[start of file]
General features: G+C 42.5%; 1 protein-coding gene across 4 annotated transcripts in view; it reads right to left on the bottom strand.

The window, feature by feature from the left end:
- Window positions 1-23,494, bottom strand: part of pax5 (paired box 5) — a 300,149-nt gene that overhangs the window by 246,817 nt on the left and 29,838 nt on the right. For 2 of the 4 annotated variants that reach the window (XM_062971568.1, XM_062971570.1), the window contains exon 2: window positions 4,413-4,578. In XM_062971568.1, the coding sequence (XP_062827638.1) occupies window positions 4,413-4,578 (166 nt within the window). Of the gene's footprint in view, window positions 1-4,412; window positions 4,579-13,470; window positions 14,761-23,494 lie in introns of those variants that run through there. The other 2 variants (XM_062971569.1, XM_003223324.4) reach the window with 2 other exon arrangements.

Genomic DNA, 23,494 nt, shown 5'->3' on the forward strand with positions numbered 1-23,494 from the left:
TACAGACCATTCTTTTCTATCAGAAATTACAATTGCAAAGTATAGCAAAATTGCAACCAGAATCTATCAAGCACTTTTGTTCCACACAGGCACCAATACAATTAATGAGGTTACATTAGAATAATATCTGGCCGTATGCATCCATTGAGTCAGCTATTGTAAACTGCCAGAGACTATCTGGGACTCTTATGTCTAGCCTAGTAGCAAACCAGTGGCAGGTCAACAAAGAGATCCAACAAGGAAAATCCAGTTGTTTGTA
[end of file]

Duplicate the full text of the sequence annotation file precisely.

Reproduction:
General features: G+C 42.5%; 1 protein-coding gene across 4 annotated transcripts in view; it reads right to left on the bottom strand.

The window, feature by feature from the left end:
- Window positions 1-23,494, bottom strand: part of pax5 (paired box 5) — a 300,149-nt gene that overhangs the window by 246,817 nt on the left and 29,838 nt on the right. For 2 of the 4 annotated variants that reach the window (XM_062971568.1, XM_062971570.1), the window contains exon 2: window positions 4,413-4,578. In XM_062971568.1, the coding sequence (XP_062827638.1) occupies window positions 4,413-4,578 (166 nt within the window). Of the gene's footprint in view, window positions 1-4,412; window positions 4,579-13,470; window positions 14,761-23,494 lie in introns of those variants that run through there. The other 2 variants (XM_062971569.1, XM_003223324.4) reach the window with 2 other exon arrangements.

Genomic DNA, 23,494 nt, shown 5'->3' on the forward strand with positions numbered 1-23,494 from the left:
TACAGACCATTCTTTTCTATCAGAAATTACAATTGCAAAGTATAGCAAAATTGCAACCAGAATCTATCAAGCACTTTTGTTCCACACAGGCACCAATACAATTAATGAGGTTACATTAGAATAATATCTGGCCGTATGCATCCATTGAGTCAGCTATTGTAAACTGCCAGAGACTATCTGGGACTCTTATGTCTAGCCTAGTAGCAAACCAGTGGCAGGTCAACAAAGAGATCCAACAAGGAAAATCCAGTTGTTTGTA